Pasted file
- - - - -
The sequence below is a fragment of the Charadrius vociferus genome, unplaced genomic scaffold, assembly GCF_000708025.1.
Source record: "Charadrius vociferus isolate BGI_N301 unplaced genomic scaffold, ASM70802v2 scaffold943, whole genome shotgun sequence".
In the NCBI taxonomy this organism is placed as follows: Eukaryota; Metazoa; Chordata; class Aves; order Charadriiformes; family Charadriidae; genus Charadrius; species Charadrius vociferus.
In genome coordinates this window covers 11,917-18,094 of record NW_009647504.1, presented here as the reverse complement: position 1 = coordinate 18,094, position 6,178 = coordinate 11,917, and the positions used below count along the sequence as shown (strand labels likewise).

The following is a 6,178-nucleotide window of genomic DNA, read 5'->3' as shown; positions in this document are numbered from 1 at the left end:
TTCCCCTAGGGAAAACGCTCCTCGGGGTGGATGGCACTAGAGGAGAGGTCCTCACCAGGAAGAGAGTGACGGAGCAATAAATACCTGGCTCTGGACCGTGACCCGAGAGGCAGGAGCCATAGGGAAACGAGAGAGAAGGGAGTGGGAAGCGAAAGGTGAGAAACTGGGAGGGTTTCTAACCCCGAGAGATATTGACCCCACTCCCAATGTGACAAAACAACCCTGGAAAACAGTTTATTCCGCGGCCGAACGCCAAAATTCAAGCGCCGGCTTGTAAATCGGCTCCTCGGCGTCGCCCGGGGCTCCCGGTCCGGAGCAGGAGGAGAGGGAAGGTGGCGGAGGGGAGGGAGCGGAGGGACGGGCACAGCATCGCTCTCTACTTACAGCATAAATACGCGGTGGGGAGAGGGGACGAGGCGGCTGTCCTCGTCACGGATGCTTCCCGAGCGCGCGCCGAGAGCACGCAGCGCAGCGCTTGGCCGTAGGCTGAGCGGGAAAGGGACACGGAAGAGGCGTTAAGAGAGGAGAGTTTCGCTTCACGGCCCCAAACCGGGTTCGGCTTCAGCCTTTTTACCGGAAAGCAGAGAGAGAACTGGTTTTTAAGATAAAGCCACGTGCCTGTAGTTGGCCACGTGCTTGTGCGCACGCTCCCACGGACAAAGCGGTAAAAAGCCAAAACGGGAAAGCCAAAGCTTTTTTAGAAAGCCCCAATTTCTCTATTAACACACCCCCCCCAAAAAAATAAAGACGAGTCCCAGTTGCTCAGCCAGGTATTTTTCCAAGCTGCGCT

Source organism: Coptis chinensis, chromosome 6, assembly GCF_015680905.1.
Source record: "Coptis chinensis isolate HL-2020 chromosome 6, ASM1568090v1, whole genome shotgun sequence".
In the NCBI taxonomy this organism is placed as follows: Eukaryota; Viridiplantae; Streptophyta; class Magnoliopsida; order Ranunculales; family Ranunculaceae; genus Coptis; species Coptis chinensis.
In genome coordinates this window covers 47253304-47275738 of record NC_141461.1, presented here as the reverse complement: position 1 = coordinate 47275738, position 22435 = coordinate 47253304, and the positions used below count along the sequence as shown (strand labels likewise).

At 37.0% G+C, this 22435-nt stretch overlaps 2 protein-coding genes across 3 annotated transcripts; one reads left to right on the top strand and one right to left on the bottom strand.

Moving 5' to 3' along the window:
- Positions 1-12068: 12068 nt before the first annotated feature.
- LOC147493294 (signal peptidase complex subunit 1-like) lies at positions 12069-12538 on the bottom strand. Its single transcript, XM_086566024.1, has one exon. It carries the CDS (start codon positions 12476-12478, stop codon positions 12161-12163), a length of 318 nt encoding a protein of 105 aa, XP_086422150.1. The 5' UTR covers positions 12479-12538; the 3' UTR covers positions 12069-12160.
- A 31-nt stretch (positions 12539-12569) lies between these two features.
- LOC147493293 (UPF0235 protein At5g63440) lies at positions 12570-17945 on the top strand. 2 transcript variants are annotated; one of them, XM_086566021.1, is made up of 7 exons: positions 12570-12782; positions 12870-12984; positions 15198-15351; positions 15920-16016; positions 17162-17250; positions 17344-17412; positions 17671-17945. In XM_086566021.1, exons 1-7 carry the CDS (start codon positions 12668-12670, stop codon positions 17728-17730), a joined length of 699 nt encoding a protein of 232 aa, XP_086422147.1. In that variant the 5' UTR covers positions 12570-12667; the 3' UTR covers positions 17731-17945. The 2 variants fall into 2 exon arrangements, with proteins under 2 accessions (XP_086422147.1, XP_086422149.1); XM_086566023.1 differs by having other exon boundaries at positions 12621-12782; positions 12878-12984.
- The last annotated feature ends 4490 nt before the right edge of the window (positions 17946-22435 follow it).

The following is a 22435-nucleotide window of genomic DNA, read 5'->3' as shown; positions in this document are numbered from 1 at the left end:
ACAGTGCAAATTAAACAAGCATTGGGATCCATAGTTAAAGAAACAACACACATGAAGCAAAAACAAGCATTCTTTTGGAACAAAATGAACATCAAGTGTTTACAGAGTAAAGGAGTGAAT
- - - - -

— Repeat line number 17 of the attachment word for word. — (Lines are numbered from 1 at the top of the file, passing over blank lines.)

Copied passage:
- The last annotated feature ends 4490 nt before the right edge of the window (positions 17946-22435 follow it).